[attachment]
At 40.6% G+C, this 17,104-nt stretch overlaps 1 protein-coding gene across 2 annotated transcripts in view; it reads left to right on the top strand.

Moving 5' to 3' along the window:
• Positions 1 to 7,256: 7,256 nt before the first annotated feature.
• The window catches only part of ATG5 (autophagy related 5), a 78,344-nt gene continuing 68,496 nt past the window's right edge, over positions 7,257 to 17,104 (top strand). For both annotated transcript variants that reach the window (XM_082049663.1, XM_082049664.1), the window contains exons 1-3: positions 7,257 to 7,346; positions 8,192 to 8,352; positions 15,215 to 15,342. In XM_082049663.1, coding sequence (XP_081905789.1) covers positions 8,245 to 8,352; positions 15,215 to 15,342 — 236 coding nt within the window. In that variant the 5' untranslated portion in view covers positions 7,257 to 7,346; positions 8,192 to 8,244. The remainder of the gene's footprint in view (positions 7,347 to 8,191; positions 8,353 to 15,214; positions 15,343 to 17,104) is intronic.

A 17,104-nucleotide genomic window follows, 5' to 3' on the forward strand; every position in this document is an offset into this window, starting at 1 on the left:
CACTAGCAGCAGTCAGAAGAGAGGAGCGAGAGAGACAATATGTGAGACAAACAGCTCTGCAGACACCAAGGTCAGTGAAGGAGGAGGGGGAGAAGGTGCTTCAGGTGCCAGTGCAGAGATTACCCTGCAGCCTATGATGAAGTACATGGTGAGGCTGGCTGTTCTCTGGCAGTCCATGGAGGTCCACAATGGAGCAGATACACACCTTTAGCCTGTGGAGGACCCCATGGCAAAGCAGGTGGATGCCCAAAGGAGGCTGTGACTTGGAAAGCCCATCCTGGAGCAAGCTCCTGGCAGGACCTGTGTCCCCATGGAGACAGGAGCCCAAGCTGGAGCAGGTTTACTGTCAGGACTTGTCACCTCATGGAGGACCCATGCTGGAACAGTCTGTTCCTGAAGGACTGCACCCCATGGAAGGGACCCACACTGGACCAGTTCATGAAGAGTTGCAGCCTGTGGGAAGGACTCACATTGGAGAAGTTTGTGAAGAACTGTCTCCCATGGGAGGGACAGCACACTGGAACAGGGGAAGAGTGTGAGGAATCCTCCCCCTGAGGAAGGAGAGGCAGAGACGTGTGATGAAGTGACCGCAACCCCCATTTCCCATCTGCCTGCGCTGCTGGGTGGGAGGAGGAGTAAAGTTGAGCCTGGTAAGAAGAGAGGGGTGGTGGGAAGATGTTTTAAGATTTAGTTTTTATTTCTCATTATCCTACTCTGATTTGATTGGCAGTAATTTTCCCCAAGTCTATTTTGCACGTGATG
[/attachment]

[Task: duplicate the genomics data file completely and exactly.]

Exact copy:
At 40.6% G+C, this 17,104-nt stretch overlaps 1 protein-coding gene across 2 annotated transcripts in view; it reads left to right on the top strand.

Moving 5' to 3' along the window:
• Positions 1 to 7,256: 7,256 nt before the first annotated feature.
• The window catches only part of ATG5 (autophagy related 5), a 78,344-nt gene continuing 68,496 nt past the window's right edge, over positions 7,257 to 17,104 (top strand). For both annotated transcript variants that reach the window (XM_082049663.1, XM_082049664.1), the window contains exons 1-3: positions 7,257 to 7,346; positions 8,192 to 8,352; positions 15,215 to 15,342. In XM_082049663.1, coding sequence (XP_081905789.1) covers positions 8,245 to 8,352; positions 15,215 to 15,342 — 236 coding nt within the window. In that variant the 5' untranslated portion in view covers positions 7,257 to 7,346; positions 8,192 to 8,244. The remainder of the gene's footprint in view (positions 7,347 to 8,191; positions 8,353 to 15,214; positions 15,343 to 17,104) is intronic.

A 17,104-nucleotide genomic window follows, 5' to 3' on the forward strand; every position in this document is an offset into this window, starting at 1 on the left:
CACTAGCAGCAGTCAGAAGAGAGGAGCGAGAGAGACAATATGTGAGACAAACAGCTCTGCAGACACCAAGGTCAGTGAAGGAGGAGGGGGAGAAGGTGCTTCAGGTGCCAGTGCAGAGATTACCCTGCAGCCTATGATGAAGTACATGGTGAGGCTGGCTGTTCTCTGGCAGTCCATGGAGGTCCACAATGGAGCAGATACACACCTTTAGCCTGTGGAGGACCCCATGGCAAAGCAGGTGGATGCCCAAAGGAGGCTGTGACTTGGAAAGCCCATCCTGGAGCAAGCTCCTGGCAGGACCTGTGTCCCCATGGAGACAGGAGCCCAAGCTGGAGCAGGTTTACTGTCAGGACTTGTCACCTCATGGAGGACCCATGCTGGAACAGTCTGTTCCTGAAGGACTGCACCCCATGGAAGGGACCCACACTGGACCAGTTCATGAAGAGTTGCAGCCTGTGGGAAGGACTCACATTGGAGAAGTTTGTGAAGAACTGTCTCCCATGGGAGGGACAGCACACTGGAACAGGGGAAGAGTGTGAGGAATCCTCCCCCTGAGGAAGGAGAGGCAGAGACGTGTGATGAAGTGACCGCAACCCCCATTTCCCATCTGCCTGCGCTGCTGGGTGGGAGGAGGAGTAAAGTTGAGCCTGGTAAGAAGAGAGGGGTGGTGGGAAGATGTTTTAAGATTTAGTTTTTATTTCTCATTATCCTACTCTGATTTGATTGGCAGTAATTTTCCCCAAGTCTATTTTGCACGTGATG